- 01. Teaching me the basics of layered subjects like mathematics.
- 02. Making the class fun.
- 03. Incorporating technology into my lessons.
- 04. Using visual aids.
- 05. Encouraging me to learn a bit about the subject before our tutoring session.
- 06. Being patient.
- 07. Inspiring me.
- 08. Connecting Theory to Practice.
- 09. Being present.
- 10. Ensuring children are involved.
- 11. Giving examples.
- 12. Brainstorming.
- 13. Setting goals.
If you really want to help your students enjoy the process of learning, the best place to start could be with the children themselves. This article contains answers from children who were asked what teachers and tutors can do to help them be more interested in and excited about the academic world.
When you tutor you can help by…
Teaching me the basics of layered subjects like mathematics.
“When I am having difficulty with a difficult area of mathematics like algebra, it helps if the tutor takes the time to make sure I know the basics. When they go over the subject to look for areas I have struggled with, it makes it easy to face more advanced topics.”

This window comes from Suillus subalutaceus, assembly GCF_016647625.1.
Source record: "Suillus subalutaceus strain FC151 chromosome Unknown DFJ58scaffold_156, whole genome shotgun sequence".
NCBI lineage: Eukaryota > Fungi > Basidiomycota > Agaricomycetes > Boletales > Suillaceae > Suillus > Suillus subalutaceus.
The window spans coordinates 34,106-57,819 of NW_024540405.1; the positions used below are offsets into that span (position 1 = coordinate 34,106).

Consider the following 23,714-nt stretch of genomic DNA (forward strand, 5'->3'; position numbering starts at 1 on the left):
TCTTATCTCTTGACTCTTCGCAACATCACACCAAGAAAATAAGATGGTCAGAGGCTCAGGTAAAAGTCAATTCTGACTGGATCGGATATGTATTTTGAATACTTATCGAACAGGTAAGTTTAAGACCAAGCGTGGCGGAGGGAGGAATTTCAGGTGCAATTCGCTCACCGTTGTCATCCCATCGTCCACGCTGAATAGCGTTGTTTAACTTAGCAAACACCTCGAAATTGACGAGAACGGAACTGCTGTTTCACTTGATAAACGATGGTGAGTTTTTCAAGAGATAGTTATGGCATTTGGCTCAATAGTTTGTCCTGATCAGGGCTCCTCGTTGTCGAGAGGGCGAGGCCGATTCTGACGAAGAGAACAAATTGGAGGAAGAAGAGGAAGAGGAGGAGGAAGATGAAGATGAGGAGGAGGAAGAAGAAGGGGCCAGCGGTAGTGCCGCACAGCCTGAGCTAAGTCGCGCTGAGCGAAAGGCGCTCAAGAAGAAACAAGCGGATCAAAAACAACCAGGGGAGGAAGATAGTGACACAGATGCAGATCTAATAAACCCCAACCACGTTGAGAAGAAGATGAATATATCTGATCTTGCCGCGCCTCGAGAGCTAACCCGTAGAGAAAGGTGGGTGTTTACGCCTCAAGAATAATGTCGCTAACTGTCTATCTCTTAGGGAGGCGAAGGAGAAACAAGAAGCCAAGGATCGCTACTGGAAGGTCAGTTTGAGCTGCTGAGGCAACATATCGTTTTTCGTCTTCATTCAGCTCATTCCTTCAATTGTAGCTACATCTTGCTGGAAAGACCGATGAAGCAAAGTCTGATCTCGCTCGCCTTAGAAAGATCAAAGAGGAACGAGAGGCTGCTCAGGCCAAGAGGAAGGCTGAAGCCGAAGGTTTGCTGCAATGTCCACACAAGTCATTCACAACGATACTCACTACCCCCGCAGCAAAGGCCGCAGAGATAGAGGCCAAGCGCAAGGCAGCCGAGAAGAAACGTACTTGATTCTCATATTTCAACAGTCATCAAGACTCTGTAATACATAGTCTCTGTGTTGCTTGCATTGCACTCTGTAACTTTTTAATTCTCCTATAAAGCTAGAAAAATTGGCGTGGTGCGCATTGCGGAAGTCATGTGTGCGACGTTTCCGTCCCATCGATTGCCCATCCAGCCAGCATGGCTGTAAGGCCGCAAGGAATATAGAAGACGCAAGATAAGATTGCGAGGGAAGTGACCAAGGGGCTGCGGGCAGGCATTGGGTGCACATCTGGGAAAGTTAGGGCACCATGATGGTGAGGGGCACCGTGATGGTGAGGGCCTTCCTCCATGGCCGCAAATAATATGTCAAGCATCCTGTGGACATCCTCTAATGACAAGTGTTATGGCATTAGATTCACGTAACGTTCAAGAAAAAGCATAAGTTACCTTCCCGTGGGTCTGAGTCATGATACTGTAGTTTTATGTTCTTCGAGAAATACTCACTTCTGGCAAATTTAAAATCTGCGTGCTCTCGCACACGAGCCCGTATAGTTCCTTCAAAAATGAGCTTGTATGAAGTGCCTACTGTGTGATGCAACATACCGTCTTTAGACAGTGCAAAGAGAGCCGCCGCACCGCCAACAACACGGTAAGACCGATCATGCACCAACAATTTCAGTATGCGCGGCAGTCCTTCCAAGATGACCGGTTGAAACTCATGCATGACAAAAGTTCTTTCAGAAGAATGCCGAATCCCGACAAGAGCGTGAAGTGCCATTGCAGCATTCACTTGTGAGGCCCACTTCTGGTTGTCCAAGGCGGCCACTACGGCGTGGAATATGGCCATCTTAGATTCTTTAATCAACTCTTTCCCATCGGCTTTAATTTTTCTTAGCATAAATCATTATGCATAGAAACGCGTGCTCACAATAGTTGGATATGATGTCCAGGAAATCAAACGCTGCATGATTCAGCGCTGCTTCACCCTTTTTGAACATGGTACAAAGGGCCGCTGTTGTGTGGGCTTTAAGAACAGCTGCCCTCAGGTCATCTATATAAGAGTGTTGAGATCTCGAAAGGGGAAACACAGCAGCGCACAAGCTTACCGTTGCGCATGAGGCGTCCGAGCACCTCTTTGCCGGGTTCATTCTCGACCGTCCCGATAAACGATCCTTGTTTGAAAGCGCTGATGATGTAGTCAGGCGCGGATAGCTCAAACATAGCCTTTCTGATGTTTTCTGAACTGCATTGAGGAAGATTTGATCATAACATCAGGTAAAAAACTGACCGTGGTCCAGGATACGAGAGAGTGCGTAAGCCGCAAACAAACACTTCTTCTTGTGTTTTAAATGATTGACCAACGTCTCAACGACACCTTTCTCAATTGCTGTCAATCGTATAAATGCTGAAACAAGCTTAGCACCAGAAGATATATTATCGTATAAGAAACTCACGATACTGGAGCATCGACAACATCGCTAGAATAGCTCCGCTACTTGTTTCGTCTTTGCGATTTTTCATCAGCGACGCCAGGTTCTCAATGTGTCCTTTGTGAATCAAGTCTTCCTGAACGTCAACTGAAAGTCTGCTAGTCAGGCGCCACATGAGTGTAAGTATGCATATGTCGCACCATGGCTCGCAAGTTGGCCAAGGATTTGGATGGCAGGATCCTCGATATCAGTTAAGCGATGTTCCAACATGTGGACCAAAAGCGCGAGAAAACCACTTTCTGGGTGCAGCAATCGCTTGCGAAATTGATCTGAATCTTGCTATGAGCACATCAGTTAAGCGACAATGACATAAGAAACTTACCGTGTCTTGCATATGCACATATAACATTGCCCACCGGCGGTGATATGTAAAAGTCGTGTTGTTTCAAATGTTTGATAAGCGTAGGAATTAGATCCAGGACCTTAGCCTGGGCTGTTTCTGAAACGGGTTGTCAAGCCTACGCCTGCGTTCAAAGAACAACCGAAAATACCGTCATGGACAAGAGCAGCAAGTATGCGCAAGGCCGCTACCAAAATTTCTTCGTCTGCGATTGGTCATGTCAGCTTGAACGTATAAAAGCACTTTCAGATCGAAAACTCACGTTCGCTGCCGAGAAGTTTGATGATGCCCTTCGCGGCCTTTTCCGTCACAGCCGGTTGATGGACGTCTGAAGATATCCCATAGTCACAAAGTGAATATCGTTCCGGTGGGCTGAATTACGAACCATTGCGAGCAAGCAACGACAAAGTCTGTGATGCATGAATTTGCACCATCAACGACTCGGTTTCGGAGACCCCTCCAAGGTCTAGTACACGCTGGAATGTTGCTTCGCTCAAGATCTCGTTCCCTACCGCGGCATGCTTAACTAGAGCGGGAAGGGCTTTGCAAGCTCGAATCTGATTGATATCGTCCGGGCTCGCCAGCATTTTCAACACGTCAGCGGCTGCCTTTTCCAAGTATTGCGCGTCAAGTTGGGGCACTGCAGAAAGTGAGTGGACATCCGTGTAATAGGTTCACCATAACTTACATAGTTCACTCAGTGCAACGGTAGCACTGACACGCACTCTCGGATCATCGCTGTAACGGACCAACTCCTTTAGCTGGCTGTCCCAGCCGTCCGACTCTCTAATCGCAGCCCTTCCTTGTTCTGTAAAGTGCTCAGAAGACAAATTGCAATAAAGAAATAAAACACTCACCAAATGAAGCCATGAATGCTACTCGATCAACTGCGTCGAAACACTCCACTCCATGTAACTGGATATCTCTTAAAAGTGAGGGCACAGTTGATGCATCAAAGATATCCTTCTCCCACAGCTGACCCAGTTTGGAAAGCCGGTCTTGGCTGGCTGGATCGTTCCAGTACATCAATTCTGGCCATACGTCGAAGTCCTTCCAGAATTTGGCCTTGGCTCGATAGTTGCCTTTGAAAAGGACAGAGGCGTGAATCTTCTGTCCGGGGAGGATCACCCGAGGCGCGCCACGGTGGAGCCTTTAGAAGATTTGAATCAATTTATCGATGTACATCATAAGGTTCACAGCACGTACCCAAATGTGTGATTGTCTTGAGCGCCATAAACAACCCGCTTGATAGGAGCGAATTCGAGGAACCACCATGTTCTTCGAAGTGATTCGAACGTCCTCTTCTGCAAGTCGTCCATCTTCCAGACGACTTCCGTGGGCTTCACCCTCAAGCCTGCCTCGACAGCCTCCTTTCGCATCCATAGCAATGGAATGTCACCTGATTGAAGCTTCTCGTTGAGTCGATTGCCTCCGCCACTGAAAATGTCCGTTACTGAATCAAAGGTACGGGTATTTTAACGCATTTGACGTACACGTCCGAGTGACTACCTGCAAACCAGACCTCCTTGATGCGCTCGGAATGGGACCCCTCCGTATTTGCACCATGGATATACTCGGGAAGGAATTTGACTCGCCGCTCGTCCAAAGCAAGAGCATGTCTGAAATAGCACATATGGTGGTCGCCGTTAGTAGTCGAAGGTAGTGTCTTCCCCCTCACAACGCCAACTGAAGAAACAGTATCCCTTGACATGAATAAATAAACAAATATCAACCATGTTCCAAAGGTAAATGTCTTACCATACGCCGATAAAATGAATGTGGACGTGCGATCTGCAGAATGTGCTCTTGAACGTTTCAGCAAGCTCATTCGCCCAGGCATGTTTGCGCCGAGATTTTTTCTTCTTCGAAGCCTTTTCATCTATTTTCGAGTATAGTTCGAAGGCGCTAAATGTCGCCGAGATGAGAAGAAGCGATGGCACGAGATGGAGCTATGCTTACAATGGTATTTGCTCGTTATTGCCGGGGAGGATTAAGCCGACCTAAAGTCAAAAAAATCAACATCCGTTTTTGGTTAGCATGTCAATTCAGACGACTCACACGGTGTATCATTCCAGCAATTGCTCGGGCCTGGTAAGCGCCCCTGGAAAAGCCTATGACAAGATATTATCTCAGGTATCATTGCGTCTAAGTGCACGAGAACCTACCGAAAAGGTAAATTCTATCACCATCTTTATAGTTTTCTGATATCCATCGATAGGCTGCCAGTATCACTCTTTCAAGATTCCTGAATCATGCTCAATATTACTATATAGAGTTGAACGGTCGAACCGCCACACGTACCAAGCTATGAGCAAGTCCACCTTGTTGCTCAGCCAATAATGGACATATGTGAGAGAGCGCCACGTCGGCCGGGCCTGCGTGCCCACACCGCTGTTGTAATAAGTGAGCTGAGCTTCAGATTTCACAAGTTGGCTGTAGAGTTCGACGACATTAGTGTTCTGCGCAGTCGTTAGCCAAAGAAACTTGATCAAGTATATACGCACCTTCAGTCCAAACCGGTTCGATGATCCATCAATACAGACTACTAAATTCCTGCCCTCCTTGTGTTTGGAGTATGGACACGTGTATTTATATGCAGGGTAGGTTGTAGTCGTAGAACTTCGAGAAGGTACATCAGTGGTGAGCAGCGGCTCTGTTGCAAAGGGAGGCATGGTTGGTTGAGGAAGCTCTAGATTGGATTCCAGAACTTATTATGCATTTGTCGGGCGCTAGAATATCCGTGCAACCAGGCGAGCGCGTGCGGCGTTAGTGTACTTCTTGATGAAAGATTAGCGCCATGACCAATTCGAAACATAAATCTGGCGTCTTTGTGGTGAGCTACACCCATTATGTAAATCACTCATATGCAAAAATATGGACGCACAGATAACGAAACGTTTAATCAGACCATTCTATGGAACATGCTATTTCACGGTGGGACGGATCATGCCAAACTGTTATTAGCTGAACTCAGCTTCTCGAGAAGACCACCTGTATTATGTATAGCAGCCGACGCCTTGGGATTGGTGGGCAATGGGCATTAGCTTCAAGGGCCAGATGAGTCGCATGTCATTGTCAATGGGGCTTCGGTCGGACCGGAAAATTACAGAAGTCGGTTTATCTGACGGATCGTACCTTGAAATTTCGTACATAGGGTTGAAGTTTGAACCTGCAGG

Making the class fun.
“When my tutor brings new activities and games to a session, it make study more dynamic and less like a chore. Come exam time, I often remember information that arose during these activities with much more ease than when I am simply called upon to learn a string of boring facts from a book.”
Incorporating technology into my lessons.
“My favourite tutor often uses fun interactive computer games. She tells me that learning does not have to be boring; it all depends on the way you approach it.”
Using visual aids.
“I have a hard time memorising long lists of facts, which I often have to do in subjects like Biology, where I am required to learn the different parts of the anatomy, or various types of families and species, etc. My tutor encourages me to use visual aids such as mind maps with colourful pictures and writing, to help me retain all this information.”
Encouraging me to learn a bit about the subject before our tutoring session.